Cinema in the late 1960s and ‘70s shifted focus as art gave way to grit and finesse to muscle. Salt-of-the-earth seasoned many films, echoing society’s search for identity through the volatile time. Film and television couldn’t get enough of the urban cop grinding it out on the streets, or the screwball antics of America’s good ol’ boys.
Going for a “walk around the block” in my wing of the hospital, you could hear the sounds of the tiny television sets that hover on arms next to the beds. In one room, I heard a hospital drama …while in the hospital. I’m not that guy, I need some vigor to recover, the kind of energy that can only be served up by cars that don’t get their juice from a power outlet and men who wore hats and threw down in turtlenecks. Tough guys like Steve McQueen and Gene Hackman and slick-talkers like Michael Caine and Burt Reynolds.
Some would say the best ten-and-a-half minutes of a car on film—Bullitt not only takes the top spot for the car chase on my list but is also the best film of the bunch. Filmed on the hills and streets of San Francisco, the city, like the 1968 Fastback Mustang becomes a character in the film. Detective Bullitt, played by Steve McQueen, is pursuing a henchman in a Dodge Charger R/T and his cool-as-a-cucumber character is punctuated by the kinetic, visceral driving. Much of the chase is filmed point-of-view from inside the cars and low to the ground when outside, putting the viewer right in the thick of it. Director Peter Yate’s style really shines here as cars dip below the horizon line, popping out and flying as only Detroit metal can. If you are looking for a great thriller and the coolest cat in a car, Bullitt is your huckleberry.
2: The French Connection
A 1971 LeMans is certainly not going to be high on the list of anyone’s choices for a badass car chase, but the director, Friedkin, proves that great cinema is often about tension, loading each frame of cellulose to the brim. Detective “Popeye” Doyle commandeers the LeMans and proceeds to chase a French goon riding an elevated subway in Brooklyn. More of a pursuit, the lack of an antagonistic second car forces the perspective to what is in front of us, instead of what is behind. Supposedly filmed in excess of ninety miles per hour at times, the feeling of the chase is constrictive and out-of-control, weaving through and going against traffic, narrowly missing the occasional bystander and surviving a sideswipe. The chase, like the film, has you on edge and when Popeye gets his man, it is likely you’ll exhale for what feels like the first time in minutes.
3: The Italian Job
If the perfect heist requires nimbleness more than muscle, an Austin Mini Cooper will not only fit the bill but make a statement at the same time. In the Italian Job, the cars become characters, developed over time and given their moment to shine—weaving through palazzos, circling on rooftops, careening across rivers and through sewers. Indeed, Charlie Croker’s plan would not have succeeded without the Austins, though it has been reported that Fiat offered unlimited cars and a sum of money to replace them, with the filmmaker’s refusing on the grounds that the film was decidedly English. True to those words, the style of the film, like many other British/US genre counterparts, is more caper than a thriller, with a lot of humor and wit. This car chase is the most clever, the most precise and the most fun to watch. The remake of this movie is a bit of a different animal but also features the Mini, in it’s latest form. While still clever and fun to watch, it lacks the soul and a sort of grit that the original chase has.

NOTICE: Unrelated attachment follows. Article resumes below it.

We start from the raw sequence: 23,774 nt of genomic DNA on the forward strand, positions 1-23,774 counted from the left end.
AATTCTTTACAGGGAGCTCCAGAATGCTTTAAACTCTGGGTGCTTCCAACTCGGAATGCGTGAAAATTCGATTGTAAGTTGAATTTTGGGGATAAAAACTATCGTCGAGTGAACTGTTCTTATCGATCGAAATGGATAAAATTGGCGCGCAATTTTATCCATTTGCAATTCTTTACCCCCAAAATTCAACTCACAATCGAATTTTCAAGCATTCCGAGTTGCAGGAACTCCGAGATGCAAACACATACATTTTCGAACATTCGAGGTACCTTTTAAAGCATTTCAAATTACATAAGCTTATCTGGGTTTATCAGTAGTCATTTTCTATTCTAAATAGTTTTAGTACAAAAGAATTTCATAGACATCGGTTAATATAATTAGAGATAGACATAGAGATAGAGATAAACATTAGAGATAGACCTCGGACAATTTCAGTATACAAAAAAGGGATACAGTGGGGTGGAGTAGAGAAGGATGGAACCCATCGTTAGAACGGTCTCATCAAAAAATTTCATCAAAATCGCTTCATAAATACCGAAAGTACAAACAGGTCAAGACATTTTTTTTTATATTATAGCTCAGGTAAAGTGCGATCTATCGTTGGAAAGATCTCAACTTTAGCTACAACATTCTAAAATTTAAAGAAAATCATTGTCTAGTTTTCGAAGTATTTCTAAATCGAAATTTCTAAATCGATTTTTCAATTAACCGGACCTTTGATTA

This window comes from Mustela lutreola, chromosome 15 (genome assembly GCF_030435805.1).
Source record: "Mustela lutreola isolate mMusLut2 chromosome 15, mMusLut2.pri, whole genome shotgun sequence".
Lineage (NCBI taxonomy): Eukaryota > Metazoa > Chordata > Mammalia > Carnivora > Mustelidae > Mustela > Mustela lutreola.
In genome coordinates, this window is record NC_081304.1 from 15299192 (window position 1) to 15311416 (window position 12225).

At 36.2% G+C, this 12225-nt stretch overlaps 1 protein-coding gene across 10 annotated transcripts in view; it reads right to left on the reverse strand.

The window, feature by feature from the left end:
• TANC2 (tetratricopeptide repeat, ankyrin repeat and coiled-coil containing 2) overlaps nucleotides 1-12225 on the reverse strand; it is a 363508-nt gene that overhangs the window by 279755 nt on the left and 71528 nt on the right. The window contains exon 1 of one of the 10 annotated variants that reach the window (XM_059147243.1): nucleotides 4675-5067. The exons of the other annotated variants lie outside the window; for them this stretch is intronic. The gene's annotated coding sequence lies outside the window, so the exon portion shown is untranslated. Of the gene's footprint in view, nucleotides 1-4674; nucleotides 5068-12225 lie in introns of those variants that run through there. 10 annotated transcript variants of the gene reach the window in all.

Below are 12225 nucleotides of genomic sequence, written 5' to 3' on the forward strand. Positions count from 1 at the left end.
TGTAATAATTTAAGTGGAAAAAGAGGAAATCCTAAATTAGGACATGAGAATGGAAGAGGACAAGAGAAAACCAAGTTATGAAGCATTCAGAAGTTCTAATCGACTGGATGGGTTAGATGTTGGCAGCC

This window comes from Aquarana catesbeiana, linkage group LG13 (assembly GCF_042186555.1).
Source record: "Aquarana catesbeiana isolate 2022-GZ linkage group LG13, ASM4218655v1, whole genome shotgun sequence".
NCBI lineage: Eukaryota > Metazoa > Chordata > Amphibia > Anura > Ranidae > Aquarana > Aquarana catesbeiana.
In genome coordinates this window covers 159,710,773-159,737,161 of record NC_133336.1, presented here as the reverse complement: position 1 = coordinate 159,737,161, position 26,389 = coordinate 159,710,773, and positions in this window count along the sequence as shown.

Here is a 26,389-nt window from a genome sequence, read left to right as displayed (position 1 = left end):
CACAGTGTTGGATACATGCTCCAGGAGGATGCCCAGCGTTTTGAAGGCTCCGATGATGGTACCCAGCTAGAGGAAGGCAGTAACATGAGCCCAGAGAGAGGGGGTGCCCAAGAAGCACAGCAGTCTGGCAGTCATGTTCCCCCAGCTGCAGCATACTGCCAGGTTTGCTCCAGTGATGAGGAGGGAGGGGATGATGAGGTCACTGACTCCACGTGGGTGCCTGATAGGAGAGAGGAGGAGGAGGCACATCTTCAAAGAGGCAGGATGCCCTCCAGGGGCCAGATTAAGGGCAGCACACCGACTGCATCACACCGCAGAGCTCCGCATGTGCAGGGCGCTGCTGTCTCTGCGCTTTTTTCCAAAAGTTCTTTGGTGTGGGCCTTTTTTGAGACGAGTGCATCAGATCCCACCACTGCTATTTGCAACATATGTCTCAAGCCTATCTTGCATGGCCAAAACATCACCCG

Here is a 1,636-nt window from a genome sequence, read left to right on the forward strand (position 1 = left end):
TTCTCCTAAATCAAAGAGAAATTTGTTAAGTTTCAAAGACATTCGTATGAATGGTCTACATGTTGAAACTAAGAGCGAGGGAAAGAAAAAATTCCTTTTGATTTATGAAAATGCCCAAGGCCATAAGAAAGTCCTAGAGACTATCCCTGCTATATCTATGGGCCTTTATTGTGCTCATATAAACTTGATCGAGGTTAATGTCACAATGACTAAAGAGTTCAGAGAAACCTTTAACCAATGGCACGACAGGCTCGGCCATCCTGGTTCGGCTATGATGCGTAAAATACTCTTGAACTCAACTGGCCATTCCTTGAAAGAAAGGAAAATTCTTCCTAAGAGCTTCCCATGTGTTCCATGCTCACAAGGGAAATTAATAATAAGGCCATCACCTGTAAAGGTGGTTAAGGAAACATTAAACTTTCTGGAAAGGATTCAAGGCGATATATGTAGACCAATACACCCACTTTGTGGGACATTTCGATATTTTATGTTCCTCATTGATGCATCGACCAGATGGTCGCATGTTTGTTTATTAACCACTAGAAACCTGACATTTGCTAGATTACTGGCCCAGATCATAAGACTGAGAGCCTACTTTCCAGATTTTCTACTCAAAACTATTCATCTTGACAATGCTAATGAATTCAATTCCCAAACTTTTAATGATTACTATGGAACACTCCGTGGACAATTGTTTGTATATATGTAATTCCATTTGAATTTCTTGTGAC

4: Smokey and the Bandit
Pontiac could probably measure the return on investment for the Trans Am as the Bandit even as it tried to milk the name into the late 90s. Smokey and the Bandit was the second highest grossing film of 1977, being eclipsed only by a little film called Star Wars. On a mission (mostly for the money) to bootleg some Coors beer (speaking of brand boosts) from Texarkana to Georgia in less than twenty-eight hours, Bo Danville, played by none other than Burt Reynolds, gets chased by everything resembling a man of the law. No one pursues with more vigor than Buford T. Justice in our second Pontiac LeMans on this list, and his son, whose bride-to-be (played by Sally Field) just happened to be picked up off the side of the road by the Bandit. While Smokey and the Bandit isn’t the best film here, the comedy is spot on and the banter-driven chemistry between Field and Reynolds is great. Toss in some incredible driving and stunt work and you’ll find that Smokey is a heck of a good time.
5: Gone in 60 Seconds
The only time in history a car has gotten top billing in the film, the original Gone in 60 Seconds proves that a really great chase can actually save a really bad movie. Eleanor is the movie. The rest of the “plot” was clearly made up as a way to loosely string something together to arrive at a nearly forty-minute chase in yet another Mustang Fastback. The car was actually a 1971 Mustang gussied up to look like a 1973 Mustang, for reasons most likely known only to the writer, director, star and stunt man, H.B. Halicki. It doesn’t seem like a thirty-plus minute car chase could really hold your attention, but Halicki bucks that pretty quickly with inventive stunts, fast driving, comic relief, and some really clever “gotchas”. The remake of this movie had some great driving and incredible stunts (and strangely is a much better movie), but there is something about the coordination and scope of the full chase in the original that lands this movie in our final slot for muscle driven speed.